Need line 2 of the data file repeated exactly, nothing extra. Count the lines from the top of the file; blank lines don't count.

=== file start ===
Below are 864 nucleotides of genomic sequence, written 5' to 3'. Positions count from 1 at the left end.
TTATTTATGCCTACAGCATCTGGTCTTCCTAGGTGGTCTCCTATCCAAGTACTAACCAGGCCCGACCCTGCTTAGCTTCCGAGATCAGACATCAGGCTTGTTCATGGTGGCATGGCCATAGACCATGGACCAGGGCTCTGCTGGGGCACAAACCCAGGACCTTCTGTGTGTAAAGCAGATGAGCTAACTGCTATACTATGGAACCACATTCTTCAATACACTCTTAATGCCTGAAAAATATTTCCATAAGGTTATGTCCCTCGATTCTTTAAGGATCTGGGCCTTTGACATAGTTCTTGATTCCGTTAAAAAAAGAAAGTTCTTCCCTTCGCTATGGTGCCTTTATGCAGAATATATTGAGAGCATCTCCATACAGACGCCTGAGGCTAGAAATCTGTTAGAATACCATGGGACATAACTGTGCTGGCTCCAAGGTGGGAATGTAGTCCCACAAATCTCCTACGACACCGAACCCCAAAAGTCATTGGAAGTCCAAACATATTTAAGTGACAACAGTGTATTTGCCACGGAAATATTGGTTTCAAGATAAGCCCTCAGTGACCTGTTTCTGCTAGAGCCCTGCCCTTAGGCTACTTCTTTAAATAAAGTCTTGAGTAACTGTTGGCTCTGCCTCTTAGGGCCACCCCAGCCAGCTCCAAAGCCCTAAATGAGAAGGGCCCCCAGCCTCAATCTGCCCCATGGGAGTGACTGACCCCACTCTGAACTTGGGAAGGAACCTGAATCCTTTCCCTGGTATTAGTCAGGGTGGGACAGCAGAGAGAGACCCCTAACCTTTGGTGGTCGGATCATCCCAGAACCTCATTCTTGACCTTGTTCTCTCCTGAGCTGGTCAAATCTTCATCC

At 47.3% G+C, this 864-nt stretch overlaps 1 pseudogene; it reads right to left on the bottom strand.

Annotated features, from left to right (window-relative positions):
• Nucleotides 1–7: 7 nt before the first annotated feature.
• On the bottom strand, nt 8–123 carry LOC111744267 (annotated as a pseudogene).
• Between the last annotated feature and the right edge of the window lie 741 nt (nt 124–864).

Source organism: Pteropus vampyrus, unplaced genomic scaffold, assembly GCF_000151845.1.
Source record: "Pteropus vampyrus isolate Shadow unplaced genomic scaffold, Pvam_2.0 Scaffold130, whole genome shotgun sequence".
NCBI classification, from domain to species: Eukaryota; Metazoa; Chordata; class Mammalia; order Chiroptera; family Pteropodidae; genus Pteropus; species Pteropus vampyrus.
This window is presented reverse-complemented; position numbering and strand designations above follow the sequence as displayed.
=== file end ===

TTATTTATGCCTACAGCATCTGGTCTTCCTAGGTGGTCTCCTATCCAAGTACTAACCAGGCCCGACCCTGCTTAGCTTCCGAGATCAGACATCAGGCTTGTTCATGGTGGCATGGCCATAGACCATGGACCAGGGCTCTGCTGGGGCACAAACCCAGGACCTTCTGTGTGTAAAGCAGATGAGCTAACTGCTATACTATGGAACCACATTCTTCAATACACTCTTAATGCCTGAAAAATATTTCCATAAGGTTATGTCCCTCGATTCTTTAAGGATCTGGGCCTTTGACATAGTTCTTGATTCCGTTAAAAAAAGAAAGTTCTTCCCTTCGCTATGGTGCCTTTATGCAGAATATATTGAGAGCATCTCCATACAGACGCCTGAGGCTAGAAATCTGTTAGAATACCATGGGACATAACTGTGCTGGCTCCAAGGTGGGAATGTAGTCCCACAAATCTCCTACGACACCGAACCCCAAAAGTCATTGGAAGTCCAAACATATTTAAGTGACAACAGTGTATTTGCCACGGAAATATTGGTTTCAAGATAAGCCCTCAGTGACCTGTTTCTGCTAGAGCCCTGCCCTTAGGCTACTTCTTTAAATAAAGTCTTGAGTAACTGTTGGCTCTGCCTCTTAGGGCCACCCCAGCCAGCTCCAAAGCCCTAAATGAGAAGGGCCCCCAGCCTCAATCTGCCCCATGGGAGTGACTGACCCCACTCTGAACTTGGGAAGGAACCTGAATCCTTTCCCTGGTATTAGTCAGGGTGGGACAGCAGAGAGAGACCCCTAACCTTTGGTGGTCGGATCATCCCAGAACCTCATTCTTGACCTTGTTCTCTCCTGAGCTGGTCAAATCTTCATCC